Last week the Securities and Exchange Commission announced that it was pursuing charges against two Florida men, Gregory Adams and Larry Grossman. Both men were involved in a company called Sovereign International Asset Management. The SEC accuses both men of committing fraud by failing to truthfully inform clients about compensation received from offshore funds. Prosecutors say the men recommended the investments as safe even though they knew the investments carried substantial risks and “red flags”. A copy of the preliminary SEC order can be accessed here.
Grossman and Adams also are charged with contributing to violations of the “custody rule” that requires investment advisory firms to establish specific procedures to safeguard and account for client assets.
The SEC claims that Adams and Grossman solicited their clients to invest “almost exclusively” in funds controlled by an asset manager named Nikolai Battoo. Battoo and his marketing ally Tracy Sunderlage are the subject of another SEC action. Those two men may have caused investors to lose over a billion dollars.
“Investment advisers have a fiduciary duty to act in utmost good faith when recommending investments, and they must fully disclose all of the relevant facts to their clients,” said Eric I. Bustillo, director of the SEC’s Miami Regional Office. “Adams and Grossman breached this duty when they misstated their compensation and failed to disclose serious conflicts of interest.”
We agree with Bustillo’s comments. [In the interest of full disclosure, our firm previously sued Adams, Grossman and Sovereign. Unfortunately, the company is now out of business making future collectibility against the men doubtful.]
The SEC says that at its peak, Sovereign had $85 million of assets under management. The firm targeted retirees with self-directed IRAs. No matter what the client’s investment objectives or financial situation, their clients money ultimately was funneled to Battoo.
The money was invested through several vehicles; Anchor Hedge Funds (a company controlled by Grossman and Battoo), FuturesOne Diversified Fund (the SEC says that company was controlled by Nikolai Battoo) and PIWM. All of those entities are now insolvent.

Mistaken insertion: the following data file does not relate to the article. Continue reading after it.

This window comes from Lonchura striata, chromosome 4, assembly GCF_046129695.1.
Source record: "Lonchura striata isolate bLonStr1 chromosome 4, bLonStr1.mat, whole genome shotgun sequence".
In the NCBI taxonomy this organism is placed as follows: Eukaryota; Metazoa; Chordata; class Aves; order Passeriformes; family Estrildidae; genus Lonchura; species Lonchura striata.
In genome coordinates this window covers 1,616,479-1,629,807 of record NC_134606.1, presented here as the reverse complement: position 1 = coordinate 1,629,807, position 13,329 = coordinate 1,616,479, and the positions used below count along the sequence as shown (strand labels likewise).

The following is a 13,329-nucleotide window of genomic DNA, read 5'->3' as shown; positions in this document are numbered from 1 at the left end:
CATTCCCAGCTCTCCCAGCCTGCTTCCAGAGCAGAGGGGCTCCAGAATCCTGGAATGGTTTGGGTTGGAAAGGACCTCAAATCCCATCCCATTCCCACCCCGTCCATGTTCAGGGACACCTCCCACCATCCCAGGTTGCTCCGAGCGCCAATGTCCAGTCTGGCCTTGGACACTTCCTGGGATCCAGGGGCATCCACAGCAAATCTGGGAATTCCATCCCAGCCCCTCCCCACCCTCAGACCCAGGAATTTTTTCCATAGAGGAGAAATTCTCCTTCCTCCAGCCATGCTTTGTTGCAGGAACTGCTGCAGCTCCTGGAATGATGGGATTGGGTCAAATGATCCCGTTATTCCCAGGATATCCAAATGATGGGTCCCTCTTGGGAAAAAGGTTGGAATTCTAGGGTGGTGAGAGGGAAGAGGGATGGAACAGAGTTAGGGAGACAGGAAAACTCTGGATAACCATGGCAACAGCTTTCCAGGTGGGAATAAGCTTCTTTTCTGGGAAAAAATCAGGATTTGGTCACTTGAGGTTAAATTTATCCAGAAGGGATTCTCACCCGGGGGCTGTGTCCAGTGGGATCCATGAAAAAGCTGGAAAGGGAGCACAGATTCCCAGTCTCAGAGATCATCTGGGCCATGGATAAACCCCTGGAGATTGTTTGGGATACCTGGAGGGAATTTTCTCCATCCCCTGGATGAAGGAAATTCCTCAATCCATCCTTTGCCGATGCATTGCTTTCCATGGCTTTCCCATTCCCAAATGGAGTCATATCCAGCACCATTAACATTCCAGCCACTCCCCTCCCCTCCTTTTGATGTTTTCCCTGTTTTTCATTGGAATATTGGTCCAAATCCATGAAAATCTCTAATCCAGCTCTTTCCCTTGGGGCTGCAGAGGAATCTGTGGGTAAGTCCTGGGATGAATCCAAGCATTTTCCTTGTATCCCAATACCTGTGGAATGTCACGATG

According to the SEC’s complaint, Grossman told investors that their monies would be invested in a diversified “fund of funds.” He described his Anchor fund as “safe.” All of those representations proved to be untrue.
In addition to charging fees to clients, the SEC says Grossman was paid approximately $3.3 million and Adams received $1 million in the undisclosed compensation arrangements.
Collecting any money from either men may prove to be difficult. As noted above, Sovereign International Asset Management, PIWM, Anchor Hedge Funds and FuturesOne are all out of business. The SEC last year started an action against Battoo and his marketing partner, Tracy Sunderlage. To date that action has not brought in much money.
According to the SEC, Adams is now the managing director of Weybridge Capital which manages the Sheffield family of funds (BVI). Grossman is now running a business called Sovereign International Pension Services.
Investors who lost money in PIWM, FuturesOne or the Anchor funds may still be able to get back their lost monies, however.
Many of these investments were sold by independent third parties such as insurance agents, stockbrokers and investment advisers. We currently have actions against Dennis Edmonds, Ellwood Jones, NFP Securities and J.P. Turner*. We have also pursued cases against insurance agents who also sold these investments.
For more information, contact attorney Brian Mahany at or by telephone at (direct). All inquiries are kept confidential. Be sure to use our blog search tool to read over 20 articles o Battoo, Sunderlage and PIWM specific information.
Post by Brian Mahany, Esq.
*Many times, arbitration claims are filed against the broker’s present or former employer and not the individual. Until a regulatory body or court takes action, we don’t want to suggest that these individuals have broken any laws.